Late that month, the Chinese army launched a lightning offensive in the Kapyong Valley with the aim to recapture the strategically vital city of Seoul and win the Korean War.
After quickly over-running South Korean forces who were defending the valley, they encountered Commonwealth troops – including soldiers from the 3rd Battalion Royal Australian Regiment (RAR).
Australian soldiers helped repel a major offensive by Chinese soldiers during the Battle of Kapyong.
The battle began for the Diggers on April 23, 1951, and was fought in cold conditions over difficult terrain.
The Australian infantrymen were repeatedly attacked through the night and into the next day and they were forced to withdraw after having slowed the momentum of the Chinese advance.
During the next two days, the Chinese attacks shifted to the positions held by Canadian troops, but with the help of New Zealand artillery and US tank units, they were able to halt the enemy advance.
At Kapyong, the Australians, and other UN forces had won a decisive victory. Seoul was saved from falling once again into communist hands, and would not be threatened again for the remainder of the war.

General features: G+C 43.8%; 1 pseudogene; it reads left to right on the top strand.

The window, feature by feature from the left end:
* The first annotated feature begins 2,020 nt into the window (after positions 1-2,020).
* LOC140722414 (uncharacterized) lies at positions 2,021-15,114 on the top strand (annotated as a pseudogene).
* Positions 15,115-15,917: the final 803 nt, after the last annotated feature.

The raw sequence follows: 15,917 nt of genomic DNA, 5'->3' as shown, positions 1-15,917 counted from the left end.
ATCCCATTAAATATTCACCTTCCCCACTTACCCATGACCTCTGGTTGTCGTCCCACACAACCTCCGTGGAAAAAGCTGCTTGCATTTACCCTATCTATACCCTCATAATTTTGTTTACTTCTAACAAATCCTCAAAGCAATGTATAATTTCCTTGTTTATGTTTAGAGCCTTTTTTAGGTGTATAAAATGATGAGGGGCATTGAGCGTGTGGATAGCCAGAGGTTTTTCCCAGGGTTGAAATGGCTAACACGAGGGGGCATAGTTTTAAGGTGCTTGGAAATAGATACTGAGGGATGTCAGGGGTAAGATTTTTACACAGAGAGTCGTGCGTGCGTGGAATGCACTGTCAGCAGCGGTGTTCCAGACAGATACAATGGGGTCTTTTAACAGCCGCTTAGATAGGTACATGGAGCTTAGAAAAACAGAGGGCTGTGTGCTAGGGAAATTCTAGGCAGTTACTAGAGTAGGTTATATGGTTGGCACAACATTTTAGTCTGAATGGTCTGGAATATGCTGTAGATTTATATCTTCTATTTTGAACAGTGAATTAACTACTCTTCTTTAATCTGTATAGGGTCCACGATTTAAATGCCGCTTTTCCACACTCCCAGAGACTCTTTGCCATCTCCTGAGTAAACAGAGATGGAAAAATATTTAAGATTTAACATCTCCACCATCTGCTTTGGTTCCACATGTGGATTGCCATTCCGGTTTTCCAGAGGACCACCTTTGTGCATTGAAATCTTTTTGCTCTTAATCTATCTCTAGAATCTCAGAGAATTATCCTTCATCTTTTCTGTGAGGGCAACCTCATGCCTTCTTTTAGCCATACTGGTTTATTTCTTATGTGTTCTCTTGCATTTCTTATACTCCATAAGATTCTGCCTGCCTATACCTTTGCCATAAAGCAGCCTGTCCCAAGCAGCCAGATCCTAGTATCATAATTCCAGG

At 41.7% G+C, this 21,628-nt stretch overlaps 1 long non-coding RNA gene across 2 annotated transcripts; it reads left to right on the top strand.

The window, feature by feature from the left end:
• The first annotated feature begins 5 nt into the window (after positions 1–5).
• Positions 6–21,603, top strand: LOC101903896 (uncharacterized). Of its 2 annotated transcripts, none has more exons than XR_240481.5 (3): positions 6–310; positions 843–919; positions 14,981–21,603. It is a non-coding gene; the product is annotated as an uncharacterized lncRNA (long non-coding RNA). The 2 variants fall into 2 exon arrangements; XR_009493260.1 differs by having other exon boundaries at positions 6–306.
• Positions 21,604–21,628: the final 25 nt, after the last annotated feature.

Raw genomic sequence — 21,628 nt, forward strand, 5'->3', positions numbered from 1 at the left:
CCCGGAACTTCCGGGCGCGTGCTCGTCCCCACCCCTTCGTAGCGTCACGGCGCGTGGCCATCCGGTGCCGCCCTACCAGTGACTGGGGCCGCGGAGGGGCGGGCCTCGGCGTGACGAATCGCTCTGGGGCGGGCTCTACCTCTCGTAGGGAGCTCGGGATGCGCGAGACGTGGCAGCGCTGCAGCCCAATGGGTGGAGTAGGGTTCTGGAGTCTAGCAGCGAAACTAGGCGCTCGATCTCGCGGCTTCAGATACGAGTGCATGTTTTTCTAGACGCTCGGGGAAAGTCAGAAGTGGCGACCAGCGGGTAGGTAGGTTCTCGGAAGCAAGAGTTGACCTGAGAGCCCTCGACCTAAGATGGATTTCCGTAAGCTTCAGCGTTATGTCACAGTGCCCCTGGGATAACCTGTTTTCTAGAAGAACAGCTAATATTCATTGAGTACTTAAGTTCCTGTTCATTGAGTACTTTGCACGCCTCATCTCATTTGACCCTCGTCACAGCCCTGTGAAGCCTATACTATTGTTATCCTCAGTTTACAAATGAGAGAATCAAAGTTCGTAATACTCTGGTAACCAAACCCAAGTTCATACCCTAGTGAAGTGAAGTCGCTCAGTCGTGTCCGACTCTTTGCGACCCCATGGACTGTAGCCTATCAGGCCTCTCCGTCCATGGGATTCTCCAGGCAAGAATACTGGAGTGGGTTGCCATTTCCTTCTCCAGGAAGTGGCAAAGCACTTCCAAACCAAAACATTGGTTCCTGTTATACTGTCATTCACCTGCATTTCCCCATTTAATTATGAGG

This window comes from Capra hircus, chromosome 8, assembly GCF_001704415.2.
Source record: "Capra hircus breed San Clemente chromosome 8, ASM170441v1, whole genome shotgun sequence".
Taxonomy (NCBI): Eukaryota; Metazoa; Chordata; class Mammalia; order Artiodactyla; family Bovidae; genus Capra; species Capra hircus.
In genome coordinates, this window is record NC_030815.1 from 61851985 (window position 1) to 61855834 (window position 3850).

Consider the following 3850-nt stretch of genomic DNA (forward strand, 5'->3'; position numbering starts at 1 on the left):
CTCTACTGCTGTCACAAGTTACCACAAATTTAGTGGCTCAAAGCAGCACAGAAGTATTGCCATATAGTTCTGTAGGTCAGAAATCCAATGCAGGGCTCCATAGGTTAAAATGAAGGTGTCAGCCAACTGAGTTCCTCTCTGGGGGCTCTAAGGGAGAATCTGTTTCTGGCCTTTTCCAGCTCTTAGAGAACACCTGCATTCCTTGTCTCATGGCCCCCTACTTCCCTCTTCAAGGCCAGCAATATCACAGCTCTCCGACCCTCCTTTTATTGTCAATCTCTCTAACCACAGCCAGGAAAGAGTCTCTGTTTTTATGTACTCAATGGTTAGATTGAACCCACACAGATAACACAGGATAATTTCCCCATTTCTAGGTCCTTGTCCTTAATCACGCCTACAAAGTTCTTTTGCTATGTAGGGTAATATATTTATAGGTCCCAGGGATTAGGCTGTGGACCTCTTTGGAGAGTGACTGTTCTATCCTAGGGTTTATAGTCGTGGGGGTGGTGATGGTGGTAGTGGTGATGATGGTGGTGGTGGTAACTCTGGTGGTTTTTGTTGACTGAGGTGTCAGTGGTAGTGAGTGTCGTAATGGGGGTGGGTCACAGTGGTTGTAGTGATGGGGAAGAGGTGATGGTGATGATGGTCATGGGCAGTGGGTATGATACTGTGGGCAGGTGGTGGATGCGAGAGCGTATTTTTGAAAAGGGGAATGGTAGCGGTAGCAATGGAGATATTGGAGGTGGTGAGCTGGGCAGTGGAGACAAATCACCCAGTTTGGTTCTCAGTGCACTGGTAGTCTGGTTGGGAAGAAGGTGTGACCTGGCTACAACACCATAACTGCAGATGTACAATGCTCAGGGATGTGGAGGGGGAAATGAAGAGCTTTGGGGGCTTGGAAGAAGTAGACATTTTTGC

But the battle came at great cost for the defenders: The Australians had 32 men killed, 59 wounded and three taken prisoner; the Canadians suffered 10 fatalities and 23 wounded; the New Zealanders lost two men and three Americans were also killed.
The Australian and Canadian battalions were each awarded a United States Presidential Unit Citation for their part in the battle.
Overshadowed by longer, more costly battles waged in Vietnam and the Middle East since the 1950s – Korea is often regarded as the ‘forgotten war’.
In all, 339 Australian soldiers, sailors and airmen fought and died in the conflict, with another 1216 wounded.
But South Korea continues to honour the sacrifice of the 18,000 Australians and other UN military personnel who served.
“The courage of Australian soldiers fighting in a foreign land to safeguard freedom is worthy of remembrance. Their sacrifice is something present and future generations of Koreans and Australians should not forget, for it is an important part of our shared history.”
Curator Bradley Manera, of Sydney’s Anzac Memorial, says the exhibition aims to highlight the special link between Australia and South Korea.
“Over the decades, the Korean War has slipped from public consciousness. This exhibition will be a timely reflection on its significance and how it forged an unbreakable link between Australia and Korea,” he said.
“Ahead of Anzac Day, lest we forget the Australian soldiers’ innumerable honours and legacy.”
The exhibition runs until July 2, 2021.